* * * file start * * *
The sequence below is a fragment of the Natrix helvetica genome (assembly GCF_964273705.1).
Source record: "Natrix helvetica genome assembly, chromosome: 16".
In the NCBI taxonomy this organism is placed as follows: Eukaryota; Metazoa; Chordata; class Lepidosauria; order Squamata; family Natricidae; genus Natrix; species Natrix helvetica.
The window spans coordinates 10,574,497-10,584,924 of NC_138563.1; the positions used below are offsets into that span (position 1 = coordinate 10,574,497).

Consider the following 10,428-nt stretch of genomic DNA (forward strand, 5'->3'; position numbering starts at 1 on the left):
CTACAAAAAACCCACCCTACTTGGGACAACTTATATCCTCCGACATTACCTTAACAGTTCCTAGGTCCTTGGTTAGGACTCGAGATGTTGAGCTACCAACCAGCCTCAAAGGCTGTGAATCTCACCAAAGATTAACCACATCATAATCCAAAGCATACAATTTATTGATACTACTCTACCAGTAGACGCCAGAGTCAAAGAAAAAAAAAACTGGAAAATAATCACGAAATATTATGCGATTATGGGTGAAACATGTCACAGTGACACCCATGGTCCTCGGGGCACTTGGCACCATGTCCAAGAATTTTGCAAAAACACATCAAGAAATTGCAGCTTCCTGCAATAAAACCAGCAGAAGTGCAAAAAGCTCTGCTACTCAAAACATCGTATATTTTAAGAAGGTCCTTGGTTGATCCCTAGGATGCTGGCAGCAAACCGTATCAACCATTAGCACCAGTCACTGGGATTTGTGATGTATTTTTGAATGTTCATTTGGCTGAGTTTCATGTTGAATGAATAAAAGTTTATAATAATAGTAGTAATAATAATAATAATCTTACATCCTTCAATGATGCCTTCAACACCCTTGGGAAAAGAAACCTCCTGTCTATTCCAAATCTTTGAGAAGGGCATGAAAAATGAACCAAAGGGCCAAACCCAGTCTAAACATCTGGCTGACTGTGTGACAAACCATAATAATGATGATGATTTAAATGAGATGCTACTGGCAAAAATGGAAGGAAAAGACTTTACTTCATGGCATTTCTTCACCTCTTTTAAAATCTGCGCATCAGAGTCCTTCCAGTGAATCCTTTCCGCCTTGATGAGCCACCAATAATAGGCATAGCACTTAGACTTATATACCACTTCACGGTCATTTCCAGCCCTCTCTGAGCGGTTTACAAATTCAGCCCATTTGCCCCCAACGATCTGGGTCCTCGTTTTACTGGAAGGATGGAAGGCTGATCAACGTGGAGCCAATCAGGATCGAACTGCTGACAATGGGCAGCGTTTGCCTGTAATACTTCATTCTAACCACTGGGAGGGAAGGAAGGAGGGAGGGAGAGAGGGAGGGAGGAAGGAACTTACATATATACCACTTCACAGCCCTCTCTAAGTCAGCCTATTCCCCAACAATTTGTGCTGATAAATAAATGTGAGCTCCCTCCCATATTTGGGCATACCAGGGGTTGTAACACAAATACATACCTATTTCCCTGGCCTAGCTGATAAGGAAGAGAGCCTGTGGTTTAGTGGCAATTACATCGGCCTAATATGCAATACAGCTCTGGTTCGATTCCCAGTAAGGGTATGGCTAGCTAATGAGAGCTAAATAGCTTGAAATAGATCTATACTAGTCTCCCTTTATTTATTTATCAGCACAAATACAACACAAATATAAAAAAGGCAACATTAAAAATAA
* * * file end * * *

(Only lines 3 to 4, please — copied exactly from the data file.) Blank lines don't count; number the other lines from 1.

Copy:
In the NCBI taxonomy this organism is placed as follows: Eukaryota; Metazoa; Chordata; class Lepidosauria; order Squamata; family Natricidae; genus Natrix; species Natrix helvetica.
The window spans coordinates 10,574,497-10,584,924 of NC_138563.1; the positions used below are offsets into that span (position 1 = coordinate 10,574,497).